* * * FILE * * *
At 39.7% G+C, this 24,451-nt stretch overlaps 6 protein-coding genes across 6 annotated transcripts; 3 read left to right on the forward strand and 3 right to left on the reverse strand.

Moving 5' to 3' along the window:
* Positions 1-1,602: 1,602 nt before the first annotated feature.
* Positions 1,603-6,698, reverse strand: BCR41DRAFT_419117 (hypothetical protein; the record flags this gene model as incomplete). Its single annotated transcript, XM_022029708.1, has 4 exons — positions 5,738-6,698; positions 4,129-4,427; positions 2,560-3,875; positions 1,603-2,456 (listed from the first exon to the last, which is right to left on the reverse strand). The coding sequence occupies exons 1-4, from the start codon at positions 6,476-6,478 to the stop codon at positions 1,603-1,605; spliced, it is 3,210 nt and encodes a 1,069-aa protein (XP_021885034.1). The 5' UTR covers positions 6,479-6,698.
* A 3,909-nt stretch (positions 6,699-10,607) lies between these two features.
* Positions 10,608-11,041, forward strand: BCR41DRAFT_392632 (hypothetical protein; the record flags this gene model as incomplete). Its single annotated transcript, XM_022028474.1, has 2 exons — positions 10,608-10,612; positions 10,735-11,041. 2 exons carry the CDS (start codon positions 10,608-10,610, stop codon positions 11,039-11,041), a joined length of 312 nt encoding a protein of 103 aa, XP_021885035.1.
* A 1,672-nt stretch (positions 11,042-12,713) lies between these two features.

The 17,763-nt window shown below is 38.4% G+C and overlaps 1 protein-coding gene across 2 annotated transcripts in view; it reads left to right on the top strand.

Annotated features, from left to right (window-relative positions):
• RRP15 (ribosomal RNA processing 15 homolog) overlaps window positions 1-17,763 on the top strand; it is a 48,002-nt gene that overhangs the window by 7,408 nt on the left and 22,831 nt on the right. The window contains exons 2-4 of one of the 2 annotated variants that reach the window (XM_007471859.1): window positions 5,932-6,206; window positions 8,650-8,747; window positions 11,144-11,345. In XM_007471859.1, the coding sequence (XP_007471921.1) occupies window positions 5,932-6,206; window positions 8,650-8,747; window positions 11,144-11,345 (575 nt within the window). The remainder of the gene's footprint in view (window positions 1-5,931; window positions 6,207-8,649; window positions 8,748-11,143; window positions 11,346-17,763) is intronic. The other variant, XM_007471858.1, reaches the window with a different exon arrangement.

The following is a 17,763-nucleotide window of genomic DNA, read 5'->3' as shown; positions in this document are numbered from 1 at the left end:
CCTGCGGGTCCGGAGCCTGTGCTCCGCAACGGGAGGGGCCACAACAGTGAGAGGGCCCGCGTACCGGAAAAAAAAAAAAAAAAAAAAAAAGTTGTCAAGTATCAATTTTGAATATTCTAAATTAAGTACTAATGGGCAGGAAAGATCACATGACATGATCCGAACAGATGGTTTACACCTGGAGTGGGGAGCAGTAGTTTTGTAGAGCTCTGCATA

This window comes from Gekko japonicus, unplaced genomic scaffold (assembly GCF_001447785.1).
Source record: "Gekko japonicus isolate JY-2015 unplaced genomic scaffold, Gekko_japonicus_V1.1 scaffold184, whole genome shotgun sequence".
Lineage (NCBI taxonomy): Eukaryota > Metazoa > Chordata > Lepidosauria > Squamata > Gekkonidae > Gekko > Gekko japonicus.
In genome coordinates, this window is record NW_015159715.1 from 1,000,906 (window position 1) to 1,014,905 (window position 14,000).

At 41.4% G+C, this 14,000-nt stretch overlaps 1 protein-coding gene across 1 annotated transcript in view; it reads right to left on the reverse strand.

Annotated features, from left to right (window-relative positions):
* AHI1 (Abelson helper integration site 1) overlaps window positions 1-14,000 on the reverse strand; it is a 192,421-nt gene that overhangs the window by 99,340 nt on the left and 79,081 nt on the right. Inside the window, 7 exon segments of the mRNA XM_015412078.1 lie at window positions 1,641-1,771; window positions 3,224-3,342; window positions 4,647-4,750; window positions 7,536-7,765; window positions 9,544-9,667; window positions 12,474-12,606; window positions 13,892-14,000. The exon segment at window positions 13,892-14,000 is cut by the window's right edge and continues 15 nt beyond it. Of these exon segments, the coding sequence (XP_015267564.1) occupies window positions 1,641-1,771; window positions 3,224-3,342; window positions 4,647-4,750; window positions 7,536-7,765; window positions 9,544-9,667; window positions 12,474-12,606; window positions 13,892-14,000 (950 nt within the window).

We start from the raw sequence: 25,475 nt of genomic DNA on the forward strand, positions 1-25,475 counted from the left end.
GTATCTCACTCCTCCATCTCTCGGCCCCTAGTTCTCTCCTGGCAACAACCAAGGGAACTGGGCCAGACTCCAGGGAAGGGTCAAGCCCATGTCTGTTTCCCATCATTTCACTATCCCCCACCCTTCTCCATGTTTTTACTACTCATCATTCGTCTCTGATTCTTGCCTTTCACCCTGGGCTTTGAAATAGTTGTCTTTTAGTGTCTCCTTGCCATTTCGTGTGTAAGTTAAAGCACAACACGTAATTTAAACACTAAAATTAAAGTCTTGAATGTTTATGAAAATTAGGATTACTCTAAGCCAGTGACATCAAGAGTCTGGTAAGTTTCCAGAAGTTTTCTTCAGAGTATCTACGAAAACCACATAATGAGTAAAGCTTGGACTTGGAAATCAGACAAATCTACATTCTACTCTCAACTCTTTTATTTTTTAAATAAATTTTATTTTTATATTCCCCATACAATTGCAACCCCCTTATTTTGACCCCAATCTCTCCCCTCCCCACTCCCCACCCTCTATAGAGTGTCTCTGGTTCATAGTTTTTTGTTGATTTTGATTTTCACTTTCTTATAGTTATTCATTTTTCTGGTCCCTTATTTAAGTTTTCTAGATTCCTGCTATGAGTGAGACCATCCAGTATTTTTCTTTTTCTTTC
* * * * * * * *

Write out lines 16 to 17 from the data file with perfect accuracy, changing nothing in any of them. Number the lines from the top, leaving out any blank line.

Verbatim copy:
In genome coordinates, this window is record NW_015159715.1 from 1,000,906 (window position 1) to 1,014,905 (window position 14,000).

At 41.4% G+C, this 14,000-nt stretch overlaps 1 protein-coding gene across 1 annotated transcript in view; it reads right to left on the reverse strand.